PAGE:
Title: As It Is On Earth
Author: Peter M. Wheelwright
ISBN: 13: 978-1-937677-18-3
“Thy will be done on earth as it is in heaven” is part of a well-known quote of the Lord’s Prayer in the Bible. In Peter M. Wheelwright’s fictional novel, As It Is On Earth, he captures mankind’s struggle between human philosophies, the art of science and the inborn knowledge of a Supreme Being who is control of the universe.
This two hundred and ninety eight page soft bound book has a photograph of a low profile island with peaceful waters in the foreground on both front and back jacket covers along with several paragraphs depicting the storyline and three reviews. There are five pages dedicated to Fomite books of the same genre that explores the human condition. Although no typographical or grammatical errors were noticed, there were a few possibly arguable capitalization issues.
Wheelwright weaves a tale of Taylor Thatcher, a young thirty something year old Hartford, Connecticut professor from New England who has a confusing genealogy and upbringing with a major religious chip on his shoulder. After his mother drowns in a river at a young age, his father remarries her look-alike sister, producing step-brother Bingham. Though a series of life experiences of witnessing his Biblically devout father’s indiscretions, fleeing to the Yucatan to avoid confrontation and to find himself, learning of his girlfriend’s abortion after their relationship demise, and coming to terms that his father’s friend’s daughter is actually his own sister, Taylor tries to decipher his own spiritual and emotional beliefs.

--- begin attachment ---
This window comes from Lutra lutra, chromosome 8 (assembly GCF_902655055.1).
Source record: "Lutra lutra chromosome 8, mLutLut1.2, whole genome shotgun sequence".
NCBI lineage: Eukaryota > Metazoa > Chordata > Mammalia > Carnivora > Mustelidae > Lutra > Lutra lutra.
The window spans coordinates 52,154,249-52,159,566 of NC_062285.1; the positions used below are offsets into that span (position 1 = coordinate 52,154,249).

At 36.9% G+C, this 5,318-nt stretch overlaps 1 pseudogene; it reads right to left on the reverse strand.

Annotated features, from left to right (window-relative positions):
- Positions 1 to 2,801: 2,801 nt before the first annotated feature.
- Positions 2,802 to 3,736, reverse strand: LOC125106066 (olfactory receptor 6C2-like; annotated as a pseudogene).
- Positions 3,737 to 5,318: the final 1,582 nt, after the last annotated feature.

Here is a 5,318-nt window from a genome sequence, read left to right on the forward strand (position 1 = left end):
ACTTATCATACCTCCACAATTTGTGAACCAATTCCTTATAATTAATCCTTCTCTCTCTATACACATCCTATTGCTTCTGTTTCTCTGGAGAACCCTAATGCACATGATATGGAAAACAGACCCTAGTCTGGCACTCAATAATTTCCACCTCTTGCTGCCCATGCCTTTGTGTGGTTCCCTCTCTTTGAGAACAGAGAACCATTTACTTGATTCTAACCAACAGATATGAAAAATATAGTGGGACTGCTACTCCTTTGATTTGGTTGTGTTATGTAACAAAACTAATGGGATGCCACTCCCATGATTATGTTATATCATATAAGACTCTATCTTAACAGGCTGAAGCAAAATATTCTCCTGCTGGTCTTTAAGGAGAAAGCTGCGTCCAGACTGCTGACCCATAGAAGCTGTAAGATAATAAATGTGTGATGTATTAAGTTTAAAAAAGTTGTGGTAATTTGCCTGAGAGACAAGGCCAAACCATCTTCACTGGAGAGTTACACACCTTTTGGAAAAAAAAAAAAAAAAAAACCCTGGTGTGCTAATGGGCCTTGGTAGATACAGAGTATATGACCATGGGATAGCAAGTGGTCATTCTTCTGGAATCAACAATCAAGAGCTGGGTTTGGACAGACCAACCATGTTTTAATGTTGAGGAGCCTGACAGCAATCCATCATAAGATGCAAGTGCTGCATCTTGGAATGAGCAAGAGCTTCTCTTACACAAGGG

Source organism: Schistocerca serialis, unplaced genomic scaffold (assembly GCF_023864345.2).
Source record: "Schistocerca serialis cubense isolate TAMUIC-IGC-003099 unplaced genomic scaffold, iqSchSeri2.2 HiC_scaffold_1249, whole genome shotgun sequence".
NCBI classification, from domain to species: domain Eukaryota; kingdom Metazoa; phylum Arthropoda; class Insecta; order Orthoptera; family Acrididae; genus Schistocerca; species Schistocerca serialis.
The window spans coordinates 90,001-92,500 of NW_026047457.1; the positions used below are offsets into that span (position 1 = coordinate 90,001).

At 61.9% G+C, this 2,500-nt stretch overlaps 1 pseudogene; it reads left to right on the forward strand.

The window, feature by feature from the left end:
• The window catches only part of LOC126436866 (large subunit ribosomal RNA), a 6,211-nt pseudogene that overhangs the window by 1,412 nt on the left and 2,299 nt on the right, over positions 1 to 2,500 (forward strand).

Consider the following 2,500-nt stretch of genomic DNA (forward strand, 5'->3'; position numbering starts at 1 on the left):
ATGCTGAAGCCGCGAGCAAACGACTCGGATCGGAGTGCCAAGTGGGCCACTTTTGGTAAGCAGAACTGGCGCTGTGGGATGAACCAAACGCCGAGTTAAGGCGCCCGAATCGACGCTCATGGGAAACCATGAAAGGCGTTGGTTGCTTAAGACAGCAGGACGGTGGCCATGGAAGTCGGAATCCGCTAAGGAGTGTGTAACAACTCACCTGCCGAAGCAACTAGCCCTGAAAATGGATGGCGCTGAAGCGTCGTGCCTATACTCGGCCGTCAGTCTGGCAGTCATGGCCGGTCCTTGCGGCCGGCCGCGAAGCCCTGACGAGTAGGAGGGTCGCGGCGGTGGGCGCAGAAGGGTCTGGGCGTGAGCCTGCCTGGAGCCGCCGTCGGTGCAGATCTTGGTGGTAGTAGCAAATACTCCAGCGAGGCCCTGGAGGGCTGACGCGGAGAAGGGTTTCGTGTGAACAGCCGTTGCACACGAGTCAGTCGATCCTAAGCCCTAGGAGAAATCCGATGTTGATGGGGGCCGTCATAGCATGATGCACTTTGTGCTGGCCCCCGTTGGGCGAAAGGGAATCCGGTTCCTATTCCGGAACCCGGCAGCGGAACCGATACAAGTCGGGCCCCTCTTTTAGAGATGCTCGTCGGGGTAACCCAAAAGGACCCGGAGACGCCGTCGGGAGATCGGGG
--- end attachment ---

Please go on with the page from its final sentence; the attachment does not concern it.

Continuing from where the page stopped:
By writing in first person, present tense, the author is very good at describing the Maine and Connecticut landscape where he and his brother were raised and educated by family and friends, the differences marked between the Puritans, Reformed Protestants, and Chesapeake Catholics along with the different early and current American or Mayan Indians. The angst, confusion and resolution on how Taylor digests, accepts and moves on in life’s realities are easily understood.
As Taylor tries to better understand his parental and sibling relationships and how they are entwined, his confusing love for a new woman in his life or forgiving his own past, he comes to the realization that “history is just a pack of different lies and we each pick the one that suits us best” and perhaps it is God’s will that everything happens for a reason.
The author is thorough in describing his characters and their feelings but sometimes they can be confused with others due to their multiple name changes. The detailed, interesting topics on religion, science and history may deter the reader from the actual story of accepting one’s own frustrations and faults and focus on the future.